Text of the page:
With Damon’s assistance, the CSE devised a two-part plan aimed at bioswale creation and general environmental improvement on campus. At a meeting on Tuesday, Sept. 24, Assistant Professor of Biology Dr. Douglas White unrolled a map used to determine where the need for bioswales is greatest and their formation most plausible. The team stressed the importance of putting the school’s large parking lots to valuable use.
First, White presented “a shovel-ready idea” – the development of a bioswale in the parking lot between the science complex and Health Services building. The science center’s drainage system inadvertently robs the adjacent structure from water filtration. White notes mournfully this site in particular is responsible for the formation of some sediment in the Kalamazoo.
Improvement of the Ferguson lot also made the agenda. Traditionally, the lot is used for faculty parking and tailgating before college football games. The bioswale would likely cut across its length diagonally. The lot currently features only a single layer of asphalt, but the College is ready and willing to direct expenses towards its enhancement. White emphasized the urgency involved, as the addition of another layer of asphalt is in the works. This addition would negate the possibility of a bioswale in that space because the ground would be too costly and difficult to drill through. White firmly insists “our opportunity is now” to approach bioswale establishment behind Ferguson.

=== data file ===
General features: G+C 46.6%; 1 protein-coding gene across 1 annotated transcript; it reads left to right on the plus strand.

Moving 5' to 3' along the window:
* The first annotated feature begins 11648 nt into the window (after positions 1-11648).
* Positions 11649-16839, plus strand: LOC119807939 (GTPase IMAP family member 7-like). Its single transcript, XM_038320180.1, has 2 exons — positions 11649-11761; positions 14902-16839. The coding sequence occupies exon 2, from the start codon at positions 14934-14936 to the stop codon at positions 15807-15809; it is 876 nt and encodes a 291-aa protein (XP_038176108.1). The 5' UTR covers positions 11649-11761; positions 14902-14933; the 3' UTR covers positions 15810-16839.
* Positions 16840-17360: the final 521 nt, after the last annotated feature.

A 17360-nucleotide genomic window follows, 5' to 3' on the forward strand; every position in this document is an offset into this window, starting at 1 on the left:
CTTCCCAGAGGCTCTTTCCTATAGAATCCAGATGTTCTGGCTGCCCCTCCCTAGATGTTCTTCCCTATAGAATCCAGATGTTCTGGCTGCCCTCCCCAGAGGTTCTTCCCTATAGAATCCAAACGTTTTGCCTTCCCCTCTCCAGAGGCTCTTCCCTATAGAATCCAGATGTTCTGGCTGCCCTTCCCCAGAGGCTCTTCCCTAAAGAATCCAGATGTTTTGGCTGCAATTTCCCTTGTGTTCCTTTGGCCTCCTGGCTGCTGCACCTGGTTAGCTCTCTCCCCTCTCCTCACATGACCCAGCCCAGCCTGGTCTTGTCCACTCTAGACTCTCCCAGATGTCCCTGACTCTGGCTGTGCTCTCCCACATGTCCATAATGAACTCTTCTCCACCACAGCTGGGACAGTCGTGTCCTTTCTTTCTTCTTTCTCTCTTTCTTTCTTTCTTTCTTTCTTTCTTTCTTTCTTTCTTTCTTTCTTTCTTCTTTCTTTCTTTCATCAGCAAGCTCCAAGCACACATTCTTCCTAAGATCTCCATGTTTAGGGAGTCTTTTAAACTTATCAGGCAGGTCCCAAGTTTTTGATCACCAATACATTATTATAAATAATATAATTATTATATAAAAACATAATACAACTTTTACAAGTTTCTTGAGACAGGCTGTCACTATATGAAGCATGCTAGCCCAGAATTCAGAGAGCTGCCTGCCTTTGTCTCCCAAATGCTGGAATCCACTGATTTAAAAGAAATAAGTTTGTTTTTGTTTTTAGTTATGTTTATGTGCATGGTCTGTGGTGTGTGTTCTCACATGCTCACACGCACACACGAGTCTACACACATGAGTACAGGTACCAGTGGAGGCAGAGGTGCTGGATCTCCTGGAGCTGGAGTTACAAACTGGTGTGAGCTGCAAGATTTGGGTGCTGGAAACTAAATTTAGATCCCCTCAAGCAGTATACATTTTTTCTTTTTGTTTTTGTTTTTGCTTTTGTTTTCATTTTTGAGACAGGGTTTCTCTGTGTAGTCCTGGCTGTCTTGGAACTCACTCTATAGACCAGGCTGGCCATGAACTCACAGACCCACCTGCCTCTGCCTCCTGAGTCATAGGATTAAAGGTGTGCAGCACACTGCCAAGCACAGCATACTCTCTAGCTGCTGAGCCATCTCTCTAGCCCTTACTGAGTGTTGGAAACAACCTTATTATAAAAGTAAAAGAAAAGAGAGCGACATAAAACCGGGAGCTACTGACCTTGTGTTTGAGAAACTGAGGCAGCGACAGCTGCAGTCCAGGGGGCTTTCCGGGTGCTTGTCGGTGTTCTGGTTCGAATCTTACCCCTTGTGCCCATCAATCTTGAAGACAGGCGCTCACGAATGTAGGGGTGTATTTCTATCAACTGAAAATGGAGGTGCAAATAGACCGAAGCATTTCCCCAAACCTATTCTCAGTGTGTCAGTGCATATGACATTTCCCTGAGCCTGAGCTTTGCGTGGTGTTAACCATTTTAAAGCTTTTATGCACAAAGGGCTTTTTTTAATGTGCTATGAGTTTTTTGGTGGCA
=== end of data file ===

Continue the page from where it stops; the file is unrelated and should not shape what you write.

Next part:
Lincoln predicts that bioswale creation will take less than one month, but doesn’t know if it will ever be done, since such projects are constantly evolving and face potential delay due to the Board of Trustees’ initiatives. The Board has already effectively laid out the next fifty years of campus development, including a new basketball arena. Lincoln says water improvement did not make their list of priorities. Director of Grounds Mark Frever is investigating the possibility of developing a new water management plan to extend green-living to the entire campus. However, the work it would entail – ripping up asphalt to engineer bioswales – requires considerable funding. To Lincoln, this means the project “goes in the hopper with everything else the college needs.”
Despite this roadblock, Lincoln hopes the upcoming project will engage students and lend them a sense of accomplishment. If the venture successfully demonstrates the great advantages of a revolutionized water system, bioswales may reach beyond the college campus and into the surrounding town. Damon backs this idea with the assurance it would prove an economic and environmental boon. She says a trendy, ecologically-conscious city would draw an array of new residents as “people would want to live here.”
The biofilter project is extremely relevant to the college’s current theme, Sustainability. The CSE and its affiliates hope to honor it in full, planning to devote time to the bioswales’ constant upkeep. They will work hard to ensure that someday, the “Caution: This Water is Unsafe to Drink” sign pinned alongside the Kalamazoo may be uprooted from an enriched soil.
Photos by Emma Planet and courtesy of GS&P Dialogue